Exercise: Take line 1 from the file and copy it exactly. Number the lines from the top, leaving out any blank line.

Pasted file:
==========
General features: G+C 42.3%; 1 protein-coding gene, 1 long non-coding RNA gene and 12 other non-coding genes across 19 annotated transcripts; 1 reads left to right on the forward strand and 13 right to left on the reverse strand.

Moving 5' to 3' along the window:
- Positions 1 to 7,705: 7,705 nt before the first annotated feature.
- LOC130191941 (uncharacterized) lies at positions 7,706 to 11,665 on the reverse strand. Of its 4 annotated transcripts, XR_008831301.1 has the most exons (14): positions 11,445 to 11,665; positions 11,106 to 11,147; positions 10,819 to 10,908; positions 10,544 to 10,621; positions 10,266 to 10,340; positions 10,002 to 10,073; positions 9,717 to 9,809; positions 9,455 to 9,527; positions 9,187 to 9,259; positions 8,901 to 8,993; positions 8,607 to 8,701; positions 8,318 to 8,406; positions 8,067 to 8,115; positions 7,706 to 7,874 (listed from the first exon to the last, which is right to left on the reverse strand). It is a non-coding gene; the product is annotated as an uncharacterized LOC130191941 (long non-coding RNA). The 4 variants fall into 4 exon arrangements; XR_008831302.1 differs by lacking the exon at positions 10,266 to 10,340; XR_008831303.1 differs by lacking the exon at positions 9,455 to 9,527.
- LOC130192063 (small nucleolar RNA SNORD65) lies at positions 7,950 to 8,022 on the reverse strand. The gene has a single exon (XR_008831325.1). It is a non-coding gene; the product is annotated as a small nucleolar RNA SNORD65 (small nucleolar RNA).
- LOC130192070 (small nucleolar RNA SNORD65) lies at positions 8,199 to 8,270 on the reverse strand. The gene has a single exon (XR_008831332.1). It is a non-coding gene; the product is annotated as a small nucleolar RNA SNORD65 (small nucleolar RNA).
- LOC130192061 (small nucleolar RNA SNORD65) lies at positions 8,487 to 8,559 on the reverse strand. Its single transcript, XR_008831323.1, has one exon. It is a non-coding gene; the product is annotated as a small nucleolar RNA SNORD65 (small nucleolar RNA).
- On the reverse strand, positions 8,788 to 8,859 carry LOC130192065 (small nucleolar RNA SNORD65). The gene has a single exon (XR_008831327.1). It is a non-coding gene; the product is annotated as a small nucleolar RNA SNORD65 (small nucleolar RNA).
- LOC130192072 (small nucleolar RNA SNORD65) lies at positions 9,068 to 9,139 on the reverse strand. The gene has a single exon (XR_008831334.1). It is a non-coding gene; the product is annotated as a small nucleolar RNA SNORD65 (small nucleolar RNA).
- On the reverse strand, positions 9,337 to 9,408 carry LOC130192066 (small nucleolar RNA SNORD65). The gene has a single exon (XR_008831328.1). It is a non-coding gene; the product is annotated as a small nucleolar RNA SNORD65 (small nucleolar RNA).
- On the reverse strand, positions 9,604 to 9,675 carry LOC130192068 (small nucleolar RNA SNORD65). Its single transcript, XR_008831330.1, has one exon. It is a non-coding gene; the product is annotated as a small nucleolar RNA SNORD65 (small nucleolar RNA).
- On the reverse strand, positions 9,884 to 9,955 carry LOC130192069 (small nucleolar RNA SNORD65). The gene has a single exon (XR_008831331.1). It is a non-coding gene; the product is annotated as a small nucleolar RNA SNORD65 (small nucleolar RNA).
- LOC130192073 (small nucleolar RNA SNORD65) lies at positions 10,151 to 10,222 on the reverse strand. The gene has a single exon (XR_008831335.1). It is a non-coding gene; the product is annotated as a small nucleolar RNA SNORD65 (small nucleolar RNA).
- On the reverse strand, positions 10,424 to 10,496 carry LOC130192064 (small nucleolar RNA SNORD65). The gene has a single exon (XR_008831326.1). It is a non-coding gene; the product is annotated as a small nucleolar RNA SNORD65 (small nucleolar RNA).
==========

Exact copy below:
General features: G+C 42.3%; 1 protein-coding gene, 1 long non-coding RNA gene and 12 other non-coding genes across 19 annotated transcripts; 1 reads left to right on the forward strand and 13 right to left on the reverse strand.